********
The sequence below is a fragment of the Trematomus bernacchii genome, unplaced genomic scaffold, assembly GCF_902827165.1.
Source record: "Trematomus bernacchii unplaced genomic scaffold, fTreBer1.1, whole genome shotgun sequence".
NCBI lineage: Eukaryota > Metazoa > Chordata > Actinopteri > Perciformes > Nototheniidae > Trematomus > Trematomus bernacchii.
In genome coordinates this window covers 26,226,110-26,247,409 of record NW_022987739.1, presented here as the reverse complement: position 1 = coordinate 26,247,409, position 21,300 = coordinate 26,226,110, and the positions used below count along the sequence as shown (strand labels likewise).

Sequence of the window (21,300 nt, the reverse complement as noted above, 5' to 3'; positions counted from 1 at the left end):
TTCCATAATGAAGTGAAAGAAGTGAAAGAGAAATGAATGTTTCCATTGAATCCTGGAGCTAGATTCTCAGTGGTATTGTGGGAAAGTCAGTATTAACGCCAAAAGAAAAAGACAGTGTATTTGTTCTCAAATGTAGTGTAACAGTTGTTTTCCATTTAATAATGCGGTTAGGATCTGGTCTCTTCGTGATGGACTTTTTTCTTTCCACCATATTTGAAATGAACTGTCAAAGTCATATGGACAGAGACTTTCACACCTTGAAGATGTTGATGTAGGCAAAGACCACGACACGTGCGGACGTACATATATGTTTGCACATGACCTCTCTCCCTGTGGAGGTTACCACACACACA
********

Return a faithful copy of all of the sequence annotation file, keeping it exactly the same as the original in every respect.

The sequence below is a fragment of the Trematomus bernacchii genome, unplaced genomic scaffold, assembly GCF_902827165.1.
Source record: "Trematomus bernacchii unplaced genomic scaffold, fTreBer1.1, whole genome shotgun sequence".
NCBI lineage: Eukaryota > Metazoa > Chordata > Actinopteri > Perciformes > Nototheniidae > Trematomus > Trematomus bernacchii.
In genome coordinates this window covers 26,226,110-26,247,409 of record NW_022987739.1, presented here as the reverse complement: position 1 = coordinate 26,247,409, position 21,300 = coordinate 26,226,110, and the positions used below count along the sequence as shown (strand labels likewise).

Sequence of the window (21,300 nt, the reverse complement as noted above, 5' to 3'; positions counted from 1 at the left end):
TTCCATAATGAAGTGAAAGAAGTGAAAGAGAAATGAATGTTTCCATTGAATCCTGGAGCTAGATTCTCAGTGGTATTGTGGGAAAGTCAGTATTAACGCCAAAAGAAAAAGACAGTGTATTTGTTCTCAAATGTAGTGTAACAGTTGTTTTCCATTTAATAATGCGGTTAGGATCTGGTCTCTTCGTGATGGACTTTTTTCTTTCCACCATATTTGAAATGAACTGTCAAAGTCATATGGACAGAGACTTTCACACCTTGAAGATGTTGATGTAGGCAAAGACCACGACACGTGCGGACGTACATATATGTTTGCACATGACCTCTCTCCCTGTGGAGGTTACCACACACACA